Tunisia is a country that still criminalizes same sex relationships imposing a prison sentence varying from 3 months to 3 years. Adding to that the relatively conservative mindset of the Tunisian society that’s very prejudiced and ignorant of the Queer identity and its history in Tunisia, it means that any activities surrounding the advocacy for LGBTIQ+ people is seen as a threat to social balance and what’s called the “traditional family unit”. As advocates for LGBTIQ+ people in Tunisia, we often find ourselves subject to verbal, physical, and psychological violence online and in real life. We are also constantly threatened to be outed to non-trustworthy circles or specifically targeted by police forces. This obviously leads to an unstable social and economic lifestyle from family to education, income, safe and security, as well as shelter. I think that the pressure coming from the heteronormative society, the oppressive government, and the fact that we are still a young movement locally that’s learning from its own mistakes and experiences while operating on auto-pilot mode puts us in a vulnerable position with many challenges and burdens to overcome.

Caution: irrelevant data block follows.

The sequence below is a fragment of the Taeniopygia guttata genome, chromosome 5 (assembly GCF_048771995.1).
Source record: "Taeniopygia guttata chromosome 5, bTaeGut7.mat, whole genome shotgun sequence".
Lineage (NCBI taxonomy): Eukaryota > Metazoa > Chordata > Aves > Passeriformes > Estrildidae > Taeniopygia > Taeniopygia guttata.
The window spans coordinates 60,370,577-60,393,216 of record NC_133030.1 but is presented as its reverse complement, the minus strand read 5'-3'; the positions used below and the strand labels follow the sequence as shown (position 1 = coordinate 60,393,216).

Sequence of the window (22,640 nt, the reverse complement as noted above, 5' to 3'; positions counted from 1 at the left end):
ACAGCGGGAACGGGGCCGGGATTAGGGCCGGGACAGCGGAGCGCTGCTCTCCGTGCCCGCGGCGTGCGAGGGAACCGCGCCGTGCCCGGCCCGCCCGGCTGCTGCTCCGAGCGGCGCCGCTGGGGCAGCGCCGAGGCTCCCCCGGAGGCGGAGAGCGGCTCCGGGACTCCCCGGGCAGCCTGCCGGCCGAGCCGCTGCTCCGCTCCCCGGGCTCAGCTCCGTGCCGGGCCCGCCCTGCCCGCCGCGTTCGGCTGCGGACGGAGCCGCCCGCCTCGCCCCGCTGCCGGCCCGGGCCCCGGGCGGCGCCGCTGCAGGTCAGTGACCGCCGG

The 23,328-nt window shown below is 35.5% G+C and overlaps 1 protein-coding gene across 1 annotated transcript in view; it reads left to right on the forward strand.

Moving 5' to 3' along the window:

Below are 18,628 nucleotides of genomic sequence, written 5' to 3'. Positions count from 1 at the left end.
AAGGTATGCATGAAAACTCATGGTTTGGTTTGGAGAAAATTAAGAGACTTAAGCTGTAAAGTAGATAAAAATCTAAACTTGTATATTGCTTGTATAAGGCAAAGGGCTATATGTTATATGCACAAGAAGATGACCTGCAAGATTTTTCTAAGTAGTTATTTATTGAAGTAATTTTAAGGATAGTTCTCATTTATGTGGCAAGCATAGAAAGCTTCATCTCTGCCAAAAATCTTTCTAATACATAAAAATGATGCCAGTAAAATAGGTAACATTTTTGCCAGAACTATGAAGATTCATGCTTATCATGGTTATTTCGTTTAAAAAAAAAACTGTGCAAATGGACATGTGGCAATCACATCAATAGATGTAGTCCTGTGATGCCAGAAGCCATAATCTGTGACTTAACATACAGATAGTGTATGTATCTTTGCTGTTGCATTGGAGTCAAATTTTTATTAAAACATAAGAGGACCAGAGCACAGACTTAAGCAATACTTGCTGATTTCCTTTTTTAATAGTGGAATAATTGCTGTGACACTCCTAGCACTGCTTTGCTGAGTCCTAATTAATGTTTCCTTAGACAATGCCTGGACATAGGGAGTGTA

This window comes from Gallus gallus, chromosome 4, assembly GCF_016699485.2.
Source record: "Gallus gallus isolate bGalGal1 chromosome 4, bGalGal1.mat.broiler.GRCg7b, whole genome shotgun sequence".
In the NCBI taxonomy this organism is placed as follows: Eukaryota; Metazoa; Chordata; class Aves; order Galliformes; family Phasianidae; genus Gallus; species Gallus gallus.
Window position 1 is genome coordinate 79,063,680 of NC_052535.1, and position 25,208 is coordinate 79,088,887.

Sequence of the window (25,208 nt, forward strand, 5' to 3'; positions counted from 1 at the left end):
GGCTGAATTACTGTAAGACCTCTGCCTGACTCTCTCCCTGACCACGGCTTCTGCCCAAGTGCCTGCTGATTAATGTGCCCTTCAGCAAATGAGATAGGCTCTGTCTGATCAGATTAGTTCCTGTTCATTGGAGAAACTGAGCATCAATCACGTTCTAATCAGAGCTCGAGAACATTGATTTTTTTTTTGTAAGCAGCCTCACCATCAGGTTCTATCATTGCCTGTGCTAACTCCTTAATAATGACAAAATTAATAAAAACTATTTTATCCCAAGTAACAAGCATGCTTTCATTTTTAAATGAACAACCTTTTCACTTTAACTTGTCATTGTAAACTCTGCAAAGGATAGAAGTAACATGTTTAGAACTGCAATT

We also know you organise a queer festival each year, can you tell us a bit about this? What role do you think film or the other creative media play in awareness building, inclusion or in holding space for the LGBTIQ+ community?

Mawjoudin has been a believer in the Artivism approach to advocacy since its beginnings and we are trying to be increasingly artistic in all the aspects of our work. The Mawjoudin Queer Film Festival (MQFF) is perhaps one of the most glaring examples of that. The MQFF -a 4 days long festival in its latest edition- started as an extension of the Cinexist (Cinema + Exist) club where members of the organization gathered weekly to watch a queer movie and discuss it, it later on became the festival that we organize yearly since 2018.
The MQFF is a space centered around global south films and movies of all types and genres that represent the LGBTIQ+ community. Every year we select a group of films to be showcased in certain safe cinemas, in addition to panels, workshops, and discussion groups happening in parallel. It is the occasion for people from the community to meet up in safe spaces, feel the presence of each other, watch movies and participate in debates that are about them, for them, and made by people like them. The festival has grown exponentially since its beginning; the first edition had around 250 attendees, while the second surpassed 1200 attendees. The third edition, which was scheduled for March 2020, was postponed due to the COVID-19 pandemic, and it is planned to welcome around 1500 attendees as well as queer artists and film-makers from different global south countries.